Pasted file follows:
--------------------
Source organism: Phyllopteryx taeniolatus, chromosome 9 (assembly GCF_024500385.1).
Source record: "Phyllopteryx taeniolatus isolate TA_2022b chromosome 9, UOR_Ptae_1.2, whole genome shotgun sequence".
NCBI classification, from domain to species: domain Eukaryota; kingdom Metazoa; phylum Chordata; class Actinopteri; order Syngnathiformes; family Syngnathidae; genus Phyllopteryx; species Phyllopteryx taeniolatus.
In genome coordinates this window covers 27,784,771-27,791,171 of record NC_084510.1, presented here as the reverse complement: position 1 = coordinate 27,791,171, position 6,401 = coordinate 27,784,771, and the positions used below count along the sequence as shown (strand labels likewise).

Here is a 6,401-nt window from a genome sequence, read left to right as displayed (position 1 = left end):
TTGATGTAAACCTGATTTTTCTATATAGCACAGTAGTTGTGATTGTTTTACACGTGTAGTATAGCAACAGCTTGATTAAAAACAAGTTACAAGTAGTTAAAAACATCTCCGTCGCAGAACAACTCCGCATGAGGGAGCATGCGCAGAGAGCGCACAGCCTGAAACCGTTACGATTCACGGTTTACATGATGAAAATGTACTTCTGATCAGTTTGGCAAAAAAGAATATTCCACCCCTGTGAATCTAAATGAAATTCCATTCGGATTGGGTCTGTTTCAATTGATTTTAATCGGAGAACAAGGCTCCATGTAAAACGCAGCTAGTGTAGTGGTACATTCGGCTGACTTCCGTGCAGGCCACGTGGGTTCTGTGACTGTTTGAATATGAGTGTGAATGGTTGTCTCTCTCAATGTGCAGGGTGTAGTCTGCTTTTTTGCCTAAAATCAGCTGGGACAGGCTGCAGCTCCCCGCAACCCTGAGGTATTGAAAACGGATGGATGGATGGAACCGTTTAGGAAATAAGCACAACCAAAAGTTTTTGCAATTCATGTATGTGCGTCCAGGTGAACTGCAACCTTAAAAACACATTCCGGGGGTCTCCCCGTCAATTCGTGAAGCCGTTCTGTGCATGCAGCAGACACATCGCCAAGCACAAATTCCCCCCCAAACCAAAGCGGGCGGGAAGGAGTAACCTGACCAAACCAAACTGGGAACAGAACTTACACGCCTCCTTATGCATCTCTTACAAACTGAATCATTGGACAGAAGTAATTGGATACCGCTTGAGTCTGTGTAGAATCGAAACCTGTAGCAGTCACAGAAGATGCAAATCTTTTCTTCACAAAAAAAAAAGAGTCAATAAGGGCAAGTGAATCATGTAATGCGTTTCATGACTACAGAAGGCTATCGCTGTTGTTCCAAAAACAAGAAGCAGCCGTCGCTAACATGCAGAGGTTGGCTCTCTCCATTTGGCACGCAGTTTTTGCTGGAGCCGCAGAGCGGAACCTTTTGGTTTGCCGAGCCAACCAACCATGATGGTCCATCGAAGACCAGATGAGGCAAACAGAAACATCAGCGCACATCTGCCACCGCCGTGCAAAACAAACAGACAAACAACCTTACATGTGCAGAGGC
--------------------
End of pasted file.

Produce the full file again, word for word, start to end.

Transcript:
Source organism: Phyllopteryx taeniolatus, chromosome 9 (assembly GCF_024500385.1).
Source record: "Phyllopteryx taeniolatus isolate TA_2022b chromosome 9, UOR_Ptae_1.2, whole genome shotgun sequence".
NCBI classification, from domain to species: domain Eukaryota; kingdom Metazoa; phylum Chordata; class Actinopteri; order Syngnathiformes; family Syngnathidae; genus Phyllopteryx; species Phyllopteryx taeniolatus.
In genome coordinates this window covers 27,784,771-27,791,171 of record NC_084510.1, presented here as the reverse complement: position 1 = coordinate 27,791,171, position 6,401 = coordinate 27,784,771, and the positions used below count along the sequence as shown (strand labels likewise).

Here is a 6,401-nt window from a genome sequence, read left to right as displayed (position 1 = left end):
TTGATGTAAACCTGATTTTTCTATATAGCACAGTAGTTGTGATTGTTTTACACGTGTAGTATAGCAACAGCTTGATTAAAAACAAGTTACAAGTAGTTAAAAACATCTCCGTCGCAGAACAACTCCGCATGAGGGAGCATGCGCAGAGAGCGCACAGCCTGAAACCGTTACGATTCACGGTTTACATGATGAAAATGTACTTCTGATCAGTTTGGCAAAAAAGAATATTCCACCCCTGTGAATCTAAATGAAATTCCATTCGGATTGGGTCTGTTTCAATTGATTTTAATCGGAGAACAAGGCTCCATGTAAAACGCAGCTAGTGTAGTGGTACATTCGGCTGACTTCCGTGCAGGCCACGTGGGTTCTGTGACTGTTTGAATATGAGTGTGAATGGTTGTCTCTCTCAATGTGCAGGGTGTAGTCTGCTTTTTTGCCTAAAATCAGCTGGGACAGGCTGCAGCTCCCCGCAACCCTGAGGTATTGAAAACGGATGGATGGATGGAACCGTTTAGGAAATAAGCACAACCAAAAGTTTTTGCAATTCATGTATGTGCGTCCAGGTGAACTGCAACCTTAAAAACACATTCCGGGGGTCTCCCCGTCAATTCGTGAAGCCGTTCTGTGCATGCAGCAGACACATCGCCAAGCACAAATTCCCCCCCAAACCAAAGCGGGCGGGAAGGAGTAACCTGACCAAACCAAACTGGGAACAGAACTTACACGCCTCCTTATGCATCTCTTACAAACTGAATCATTGGACAGAAGTAATTGGATACCGCTTGAGTCTGTGTAGAATCGAAACCTGTAGCAGTCACAGAAGATGCAAATCTTTTCTTCACAAAAAAAAAAGAGTCAATAAGGGCAAGTGAATCATGTAATGCGTTTCATGACTACAGAAGGCTATCGCTGTTGTTCCAAAAACAAGAAGCAGCCGTCGCTAACATGCAGAGGTTGGCTCTCTCCATTTGGCACGCAGTTTTTGCTGGAGCCGCAGAGCGGAACCTTTTGGTTTGCCGAGCCAACCAACCATGATGGTCCATCGAAGACCAGATGAGGCAAACAGAAACATCAGCGCACATCTGCCACCGCCGTGCAAAACAAACAGACAAACAACCTTACATGTGCAGAGGC